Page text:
equipment such as carts, chairs, and lifters can likewise easily
generate static charges. Thus, these moving equipment also need to be
grounded to the common ground. One way of doing this is by providing
these equipment with conductive wheels, casters, or drag chains that
creates an electrical path between the equipment and the conductive
flooring. Thus, moving equipment must only be used over conductive
floors, since this is the only way they can be grounded with a drag
chain or conductive wheels or casters.
Grounding Work Stations and Work Surfaces
station must be equipped with materials and equipment to limit ESD
events. The key ESD control elements used in most work stations are:
1) properly grounded
2) a means of grounding personnel (usually a wrist strap); 3)
appropriate signage and labeling; and 4) air ionizers if there are
insulative materials in the work station. As usual, the static
dissipative surfaces and personnel grounding ports must be properly
grounded to the common grounding system.
protective work surfaces must have a resistance to ground of 106
to 109 ohms to provide a surface that is at the same
electrical potential as other ESD protective items in the workstation.
They also provide an electrical path to ground for the controlled
dissipation of any static build-up on materials that contact the
Examples of conductive mats and flooring
Grounding Production Equipment
personnel-generated static is usually the primary source of ESD in many
environments, automated manufacturing and test equipment can also pose
an ESD problem. For example, a device may become charged from sliding
down an input track. If the device then contacts a grounded conductive
surface, a rapid discharge occurs from the device to the metal object.
Such a discharge is known as a Charged Device Model (CDM) ESD event.
grounding is the primary means of controlling static charge on
production equipment. Electrical equipment are required by the National
Electrical Code to be connected to the equipment ground (the green wire)
in order to carry fault currents. This ground connection can also serve
as a means to dissipate static charges on the equipment.
All electrical tools and equipment
used to process ESD sensitive hardware require the 3 prong grounded type
AC plug. Hand tools that are not electrically powered, i.e., pliers,
wire cutters, and tweezers, are usually grounded through the ESD-protective
work surface and the (grounded) person using the conductive tools.
Holding fixtures should be made of conductive or static dissipative
materials as much as possible. A separate ground wire may be required for
conductive fixtures not sitting on an ESD-protective work surface or handled by a
grounded person. Again, this wire must be connected to the common ground
For those items that are composed of insulative
materials, the use of ionization or application of topical antistats may
be required to control the generation and accumulation of static charges.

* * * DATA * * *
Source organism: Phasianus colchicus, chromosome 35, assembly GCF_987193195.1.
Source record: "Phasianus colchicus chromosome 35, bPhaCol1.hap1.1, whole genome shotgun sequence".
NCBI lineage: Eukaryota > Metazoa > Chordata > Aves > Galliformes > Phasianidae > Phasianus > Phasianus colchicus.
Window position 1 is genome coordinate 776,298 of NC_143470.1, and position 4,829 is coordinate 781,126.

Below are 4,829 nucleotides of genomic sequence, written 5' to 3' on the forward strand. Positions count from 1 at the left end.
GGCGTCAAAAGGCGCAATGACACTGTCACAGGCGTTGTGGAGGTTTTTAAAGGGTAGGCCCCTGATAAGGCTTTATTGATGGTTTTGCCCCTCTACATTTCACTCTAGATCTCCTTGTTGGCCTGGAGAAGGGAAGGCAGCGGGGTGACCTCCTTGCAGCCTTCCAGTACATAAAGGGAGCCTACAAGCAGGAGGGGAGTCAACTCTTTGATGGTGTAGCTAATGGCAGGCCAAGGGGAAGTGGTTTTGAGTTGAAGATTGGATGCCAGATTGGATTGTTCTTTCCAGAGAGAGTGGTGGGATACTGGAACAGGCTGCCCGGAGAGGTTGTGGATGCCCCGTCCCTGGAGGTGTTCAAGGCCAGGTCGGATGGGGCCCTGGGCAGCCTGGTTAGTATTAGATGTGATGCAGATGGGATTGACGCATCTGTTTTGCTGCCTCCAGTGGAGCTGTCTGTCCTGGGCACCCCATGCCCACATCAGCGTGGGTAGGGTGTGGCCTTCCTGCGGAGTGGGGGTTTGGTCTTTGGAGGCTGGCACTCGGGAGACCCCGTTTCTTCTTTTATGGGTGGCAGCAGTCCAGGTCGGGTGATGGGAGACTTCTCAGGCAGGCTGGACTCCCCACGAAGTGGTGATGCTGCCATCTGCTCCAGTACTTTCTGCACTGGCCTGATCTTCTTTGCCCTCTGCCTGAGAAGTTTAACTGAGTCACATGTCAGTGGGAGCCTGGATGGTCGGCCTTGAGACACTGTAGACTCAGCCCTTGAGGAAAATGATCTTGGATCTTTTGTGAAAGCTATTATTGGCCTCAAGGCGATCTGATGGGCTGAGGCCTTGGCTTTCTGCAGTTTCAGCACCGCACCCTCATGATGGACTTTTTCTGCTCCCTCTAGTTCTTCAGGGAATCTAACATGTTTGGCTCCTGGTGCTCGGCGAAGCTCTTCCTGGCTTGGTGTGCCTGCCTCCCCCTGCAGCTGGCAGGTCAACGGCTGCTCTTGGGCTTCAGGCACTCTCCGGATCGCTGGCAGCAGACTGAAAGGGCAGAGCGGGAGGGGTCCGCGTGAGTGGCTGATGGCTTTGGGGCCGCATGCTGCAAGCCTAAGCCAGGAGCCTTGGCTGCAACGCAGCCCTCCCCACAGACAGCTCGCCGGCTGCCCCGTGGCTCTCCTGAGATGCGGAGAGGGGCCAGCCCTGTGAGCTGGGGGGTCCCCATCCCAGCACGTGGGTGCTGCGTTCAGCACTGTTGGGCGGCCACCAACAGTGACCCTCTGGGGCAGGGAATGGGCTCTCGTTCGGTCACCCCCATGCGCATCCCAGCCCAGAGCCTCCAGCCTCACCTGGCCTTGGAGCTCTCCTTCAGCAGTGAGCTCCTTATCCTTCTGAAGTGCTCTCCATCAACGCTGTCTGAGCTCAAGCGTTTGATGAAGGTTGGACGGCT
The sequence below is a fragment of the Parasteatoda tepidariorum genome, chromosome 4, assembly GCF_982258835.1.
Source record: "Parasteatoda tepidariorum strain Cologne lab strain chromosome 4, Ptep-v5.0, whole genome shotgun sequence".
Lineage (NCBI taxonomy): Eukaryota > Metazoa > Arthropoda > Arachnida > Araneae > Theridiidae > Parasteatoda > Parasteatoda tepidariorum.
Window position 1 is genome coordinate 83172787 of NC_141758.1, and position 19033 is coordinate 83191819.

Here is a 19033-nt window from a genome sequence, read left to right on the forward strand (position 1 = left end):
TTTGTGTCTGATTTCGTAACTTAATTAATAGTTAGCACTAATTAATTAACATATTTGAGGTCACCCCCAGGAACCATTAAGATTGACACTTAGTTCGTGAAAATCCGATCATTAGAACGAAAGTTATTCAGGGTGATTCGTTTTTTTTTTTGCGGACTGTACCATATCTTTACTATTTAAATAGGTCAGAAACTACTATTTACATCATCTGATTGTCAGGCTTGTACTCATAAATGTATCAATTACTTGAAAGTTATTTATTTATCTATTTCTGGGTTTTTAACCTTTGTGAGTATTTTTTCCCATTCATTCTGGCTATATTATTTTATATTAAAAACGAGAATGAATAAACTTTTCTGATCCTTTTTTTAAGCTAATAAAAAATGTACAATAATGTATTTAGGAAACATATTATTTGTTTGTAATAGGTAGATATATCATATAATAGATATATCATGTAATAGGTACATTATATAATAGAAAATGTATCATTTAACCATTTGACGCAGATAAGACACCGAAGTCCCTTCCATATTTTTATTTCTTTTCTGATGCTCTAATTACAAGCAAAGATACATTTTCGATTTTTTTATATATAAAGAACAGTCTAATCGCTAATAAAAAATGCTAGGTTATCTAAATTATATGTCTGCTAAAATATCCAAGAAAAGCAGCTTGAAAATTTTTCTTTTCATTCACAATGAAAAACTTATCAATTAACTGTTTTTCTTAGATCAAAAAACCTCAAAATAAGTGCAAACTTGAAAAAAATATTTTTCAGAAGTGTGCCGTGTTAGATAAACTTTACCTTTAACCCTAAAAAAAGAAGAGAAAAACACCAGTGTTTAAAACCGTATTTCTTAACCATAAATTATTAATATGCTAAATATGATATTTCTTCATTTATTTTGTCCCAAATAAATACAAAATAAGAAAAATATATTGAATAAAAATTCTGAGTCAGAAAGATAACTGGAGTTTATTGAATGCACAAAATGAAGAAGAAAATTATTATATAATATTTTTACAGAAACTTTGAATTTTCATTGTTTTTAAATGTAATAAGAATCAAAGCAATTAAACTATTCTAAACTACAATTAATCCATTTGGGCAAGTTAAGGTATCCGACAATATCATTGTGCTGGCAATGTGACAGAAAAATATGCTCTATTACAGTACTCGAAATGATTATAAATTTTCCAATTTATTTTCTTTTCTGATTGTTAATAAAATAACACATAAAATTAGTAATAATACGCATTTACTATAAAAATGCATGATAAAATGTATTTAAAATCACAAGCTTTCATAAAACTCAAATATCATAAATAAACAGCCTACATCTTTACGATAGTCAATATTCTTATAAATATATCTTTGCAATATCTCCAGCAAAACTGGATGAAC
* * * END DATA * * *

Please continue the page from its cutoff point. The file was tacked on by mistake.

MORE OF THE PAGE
It is not possible to
eliminate all insulative materials
or isolated conductors that cannot be grounded from the production area. Thus, there
must be a way to control their ESD generation tendencies because these
items can not discharge to the common ground. Air ionizers serve this
neutralize the static charge on insulated and isolated objects by
charging the molecules of the surrounding air. Whatever static charge is
present on objects in the work environment will be neutralized by
attracting opposite polarity charges from the air. Because it uses only
the air that is already present in the work environment, air ionization
may be employed even in clean rooms where chemical sprays and some
static dissipative materials are not useable.
ionization is just one component of a complete static control program.
It must not be a substitute for grounding or other methods.
Ionizers are used when it is not possible to properly ground everything,
or simply as a backup to other static control methods. In clean rooms, air
ionization may be one of the few methods of static control available.
characteristics of air ionizers must be checked regularly, since an
improperly working air ionizer can emit a unbalanced stream of
positive and negative ions. If that happens, the air ionizer itself
would accelerate a static charge build-up, and be the root cause of a
serious ESD problem on the line.
Examples of bench-top ionizers
Examples of overhead ionizers
Protection of Products
Packaging and Handling
devices must never leave a plant unless they are properly protected from
ESD. Direct protection of devices from ESD can be provided by properly
selected packaging materials such as antistatic bags. Even intra- or
inter-factory transport of devices must be done with the use of ESD-protective
materials must: 1) be dissipative; 2) exhibit low triboelectric charging
tendency; and 3) have the ability to shield their contents from
The insides of these packaging materials have a low charging layer, while
their outer layers have a surface resistivity that's within the dissipative
materials have a surface resistance greater than 104
but less than or equal to 1011 ohms when tested according to
EOS/ESD-S11.11 or a volume resistivity greater than 1.0 x 105
ohm-cm but less than or equal to 1.0 x 1012 ohm-cm when
tested according to the methods of EIA 541.
shielding attenuates electrostatic fields on the surface of a package in
order to prevent potential differences from being developed inside the
package. Electrostatic shielding is provided by materials that have a
surface resistance equal to or less than 1.0 x 103 when
tested according to EOS/ESD-S11.11 or a volume resistivity of equal to
or less than 1.0 x 103 ohm-cm when tested according to the
methods of EIA 541. ANSI/ESD 11.31 is used to evaluate the shielding
characteristics of bags.
Examples of ESD-protective bags
Identification of ESD-sensitive Devices
final element of a good static control program is the use of appropriate
symbols to identify ESD-sensitive devices and assemblies, as well as
products intended to control ESD. The two most widely accepted symbols
for identifying ESDS parts or ESD control materials are defined in ESD
Association Standard ANSI ESD S8.1-1993 - ESD Awareness Symbols.
What is ESD?;
ESD Models; ESDS Levels;
ESD Audit Checklist